|Image from here|
One night my brother Allen and I woke up to a commotion in the hallway outside our bedroom door in the big house. The light in the kitchen across the hall was on, and we could see Mama in her nightgown and Daddy in his boxer shorts and work boots.
We must have asked Mama what was going on because she told us to stay in the bed we shared. There was a snake in the kitchen and Daddy had to kill it. The last thing I remember about that incident is Daddy carrying a three-foot long (or so it seems in my memory) snake out of the house. What a hero! He surely saved us from certain death (we didn't know that chicken snakes are not venomous. We didn't even know it was a chicken snake.)!
During the day we liked to play outside on a swing set that Daddy had set up in the front yard. The house was set off the black topped country road by a long dirt driveway probably a quarter of a mile, so they didn't worry about us playing outside unsupervised. It was the early 60's and no one had even heard of child molesters or kidnappers. Our biggest worry was avoiding wasps, snakes, and poison oak, or being caught outside without Mama during a sonic boom.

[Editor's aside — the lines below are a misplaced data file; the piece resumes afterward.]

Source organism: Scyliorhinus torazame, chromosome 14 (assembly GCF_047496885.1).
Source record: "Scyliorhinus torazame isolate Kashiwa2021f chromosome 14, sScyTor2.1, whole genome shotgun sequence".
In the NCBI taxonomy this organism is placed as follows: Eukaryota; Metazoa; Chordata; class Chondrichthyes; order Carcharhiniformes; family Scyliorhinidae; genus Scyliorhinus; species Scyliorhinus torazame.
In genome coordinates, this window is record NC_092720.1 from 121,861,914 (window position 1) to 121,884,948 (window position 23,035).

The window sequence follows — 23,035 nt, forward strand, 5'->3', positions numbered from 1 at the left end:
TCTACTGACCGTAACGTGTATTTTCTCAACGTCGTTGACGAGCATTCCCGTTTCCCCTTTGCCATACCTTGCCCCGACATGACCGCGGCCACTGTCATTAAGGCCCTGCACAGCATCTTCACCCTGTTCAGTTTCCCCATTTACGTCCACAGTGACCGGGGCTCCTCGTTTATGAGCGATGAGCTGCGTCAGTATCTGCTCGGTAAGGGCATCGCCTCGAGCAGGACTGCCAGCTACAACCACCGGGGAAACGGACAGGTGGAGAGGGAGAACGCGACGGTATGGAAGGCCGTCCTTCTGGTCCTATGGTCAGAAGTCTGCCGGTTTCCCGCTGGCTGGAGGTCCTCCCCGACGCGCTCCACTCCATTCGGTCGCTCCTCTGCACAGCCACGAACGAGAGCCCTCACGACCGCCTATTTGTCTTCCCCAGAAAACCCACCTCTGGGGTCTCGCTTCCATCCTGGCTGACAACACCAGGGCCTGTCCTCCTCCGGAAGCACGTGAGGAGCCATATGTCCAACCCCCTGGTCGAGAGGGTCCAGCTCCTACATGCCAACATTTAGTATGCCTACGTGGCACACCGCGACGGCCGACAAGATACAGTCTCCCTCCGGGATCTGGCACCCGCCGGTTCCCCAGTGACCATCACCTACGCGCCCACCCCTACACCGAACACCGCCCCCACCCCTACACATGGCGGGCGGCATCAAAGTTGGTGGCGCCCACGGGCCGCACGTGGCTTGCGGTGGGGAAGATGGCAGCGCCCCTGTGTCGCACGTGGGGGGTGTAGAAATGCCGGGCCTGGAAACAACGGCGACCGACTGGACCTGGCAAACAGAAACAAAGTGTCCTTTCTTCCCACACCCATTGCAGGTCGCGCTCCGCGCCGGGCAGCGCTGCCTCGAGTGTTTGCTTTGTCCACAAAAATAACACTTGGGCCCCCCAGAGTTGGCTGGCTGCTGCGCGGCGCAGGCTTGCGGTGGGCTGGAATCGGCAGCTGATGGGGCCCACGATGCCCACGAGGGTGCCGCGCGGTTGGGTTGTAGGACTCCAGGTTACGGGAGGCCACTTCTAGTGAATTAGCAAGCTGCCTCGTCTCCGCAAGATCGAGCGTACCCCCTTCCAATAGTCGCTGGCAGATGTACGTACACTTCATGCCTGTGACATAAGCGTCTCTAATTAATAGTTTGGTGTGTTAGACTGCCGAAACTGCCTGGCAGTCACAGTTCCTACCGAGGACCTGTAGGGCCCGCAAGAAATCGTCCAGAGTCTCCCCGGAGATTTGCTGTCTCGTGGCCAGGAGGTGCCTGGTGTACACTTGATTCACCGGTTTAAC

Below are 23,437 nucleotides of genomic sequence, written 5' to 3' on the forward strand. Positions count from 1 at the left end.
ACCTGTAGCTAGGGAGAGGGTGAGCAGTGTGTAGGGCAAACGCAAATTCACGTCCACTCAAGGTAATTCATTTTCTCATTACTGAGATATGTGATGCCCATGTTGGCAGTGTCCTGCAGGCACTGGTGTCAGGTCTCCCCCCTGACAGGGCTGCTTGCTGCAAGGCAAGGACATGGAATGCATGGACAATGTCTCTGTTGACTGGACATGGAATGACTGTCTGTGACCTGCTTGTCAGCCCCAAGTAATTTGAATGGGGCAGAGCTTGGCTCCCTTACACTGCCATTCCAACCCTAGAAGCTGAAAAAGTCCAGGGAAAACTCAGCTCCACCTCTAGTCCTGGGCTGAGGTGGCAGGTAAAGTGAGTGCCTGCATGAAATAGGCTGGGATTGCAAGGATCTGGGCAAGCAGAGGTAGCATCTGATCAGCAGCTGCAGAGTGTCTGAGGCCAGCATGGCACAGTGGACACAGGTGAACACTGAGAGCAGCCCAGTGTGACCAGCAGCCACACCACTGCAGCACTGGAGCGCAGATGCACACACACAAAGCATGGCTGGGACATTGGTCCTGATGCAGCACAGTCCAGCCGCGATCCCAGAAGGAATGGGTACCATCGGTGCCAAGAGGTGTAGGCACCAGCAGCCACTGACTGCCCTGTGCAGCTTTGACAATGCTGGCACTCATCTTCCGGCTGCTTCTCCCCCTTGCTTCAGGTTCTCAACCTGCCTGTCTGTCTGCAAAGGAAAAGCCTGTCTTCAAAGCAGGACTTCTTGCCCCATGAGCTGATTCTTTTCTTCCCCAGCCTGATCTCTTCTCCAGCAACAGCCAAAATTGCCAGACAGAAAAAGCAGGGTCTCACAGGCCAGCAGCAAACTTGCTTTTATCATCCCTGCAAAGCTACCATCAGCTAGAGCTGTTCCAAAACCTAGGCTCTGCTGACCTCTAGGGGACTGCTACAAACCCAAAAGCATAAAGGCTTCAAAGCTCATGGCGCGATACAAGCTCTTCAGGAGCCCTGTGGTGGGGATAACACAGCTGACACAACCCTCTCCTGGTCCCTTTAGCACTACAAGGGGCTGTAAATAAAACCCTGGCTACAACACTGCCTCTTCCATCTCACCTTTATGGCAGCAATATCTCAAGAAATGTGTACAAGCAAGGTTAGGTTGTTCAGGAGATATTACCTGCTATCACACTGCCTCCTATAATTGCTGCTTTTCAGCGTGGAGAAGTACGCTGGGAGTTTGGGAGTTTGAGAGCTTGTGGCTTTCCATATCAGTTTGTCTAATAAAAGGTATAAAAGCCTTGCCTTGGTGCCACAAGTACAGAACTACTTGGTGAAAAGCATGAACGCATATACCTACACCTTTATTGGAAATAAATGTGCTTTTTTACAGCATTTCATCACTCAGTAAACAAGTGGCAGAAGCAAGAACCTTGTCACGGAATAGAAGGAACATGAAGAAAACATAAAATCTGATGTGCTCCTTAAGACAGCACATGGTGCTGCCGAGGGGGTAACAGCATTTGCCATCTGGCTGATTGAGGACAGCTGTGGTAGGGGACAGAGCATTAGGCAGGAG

One day I must have forgotten that I didn't need to hang upside down by my knees on the crossbar unless there was an adult present to get me down. I hung there forever, or so it seemed, screaming my head off before Daddy came running out to rescue me. I wonder where Allen was? He probably left me there on purpose. We were only two and three years old, so probably not. Again, Daddy was my hero.
Worse than getting abandoned upside down on the swing set were the jets breaking the sound barrier. You never knew when one would fly over, and the deafening boom it made when it flew faster than the speed of sound was enough to make you run for Mama, which we did often. You could tell them by the double trails of smoke their engines left, but by the time you noticed them, it was too late. It was like a giant clap of thunder, only deeper.
The big house near Van became the source of many memories. Stay tuned. . .